An Authentic Narrative of a Haunted House
[The Editor of the University Magazine submits the following very remarkable statement, with every detail of which he has been for some years acquainted, upon the ground that it affords the most authentic and ample relation of a series of marvellous phenoma, in nowise connected with what is technically termed “spiritualism,” which he has anywhere met with. All the persons—and there are many of them living—upon whose separate evidence some parts, and upon whose united testimony others, of this most singular recital depend, are, in their several walks of life, respectable, and such as would in any matter of judicial investigation be deemed wholly unexceptionable witnesses. There is not an incident here recorded which would not have been distinctly deposed to on oath had any necessity existed, by the persons who severally, and some of them in great fear, related their own distinct experiences. The Editor begs most pointedly to meet in limine the suspicion, that he is elaborating a trick, or vouching for another ghost of Mrs. Veal. As a mere story the narrative is valueless: its sole claim to attention is its absolute truth. For the good faith of its relator he pledges his own and the character of this Magazine. With the Editor’s concurrence, the name of the watering-place, and some special circumstances in no essential way bearing upon the peculiar character of the story, but which might have indicated the locality, and possibly annoyed persons interested in house property there, have been suppressed by the narrator. Not the slightest liberty has been taken with the narrative, which is presented precisely in the terms in which the writer of it, who employs throughout the first person, would, if need were, fix it in the form of an affidavit.]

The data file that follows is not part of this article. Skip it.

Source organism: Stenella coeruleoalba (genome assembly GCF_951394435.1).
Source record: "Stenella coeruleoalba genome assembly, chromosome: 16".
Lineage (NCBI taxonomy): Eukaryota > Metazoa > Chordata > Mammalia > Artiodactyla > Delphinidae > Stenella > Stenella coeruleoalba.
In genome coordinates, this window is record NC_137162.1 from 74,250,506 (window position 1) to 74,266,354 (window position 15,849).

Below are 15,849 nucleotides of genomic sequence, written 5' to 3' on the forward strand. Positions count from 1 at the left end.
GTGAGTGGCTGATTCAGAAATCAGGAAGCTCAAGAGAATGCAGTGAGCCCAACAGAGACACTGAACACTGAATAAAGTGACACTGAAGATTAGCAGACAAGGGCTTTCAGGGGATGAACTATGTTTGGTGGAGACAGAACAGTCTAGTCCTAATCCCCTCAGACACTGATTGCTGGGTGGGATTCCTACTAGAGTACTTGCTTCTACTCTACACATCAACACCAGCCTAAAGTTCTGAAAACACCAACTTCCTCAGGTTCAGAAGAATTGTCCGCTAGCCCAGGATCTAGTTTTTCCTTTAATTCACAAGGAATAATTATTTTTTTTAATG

Within the last eight years—the precise date I purposely omit—I I was ordered by my physician, my health being in an unsatisfactory state, to change my residence to one upon the sea-coast; and accordingly, I took a house for a year in a fashionable watering-place, at a moderate distance from the city in which I had previously resided, and connected with it by a railway.
Winter was setting in when my removal thither was decided upon; but there was nothing whatever dismal or depressing in the change. The house I had taken was to all appearance, and in point of convenience, too, quite a modern one. It formed one in a cheerful row, with small gardens in front, facing the sea, and commanding sea air and sea views in perfection. In the rear it had coach-house and stable, and between them and the house a considerable grass-plot, with some flower-beds, interposed.
Our family consisted of my wife and myself, with three children, the eldest about nine years old, she and the next in age being girls; and the youngest, between six and seven, a boy. To these were added six servants, whom, although for certain reasons I decline giving their real names, I shall indicate, for the sake of clearness, by arbitrary ones. There was a nurse, Mrs. Southerland; a nursery-maid, Ellen Page; the cook, Mrs. Greenwood; and the housemaid, Ellen Faith; a butler, whom I shall call Smith, and his son, James, about two-and-twenty.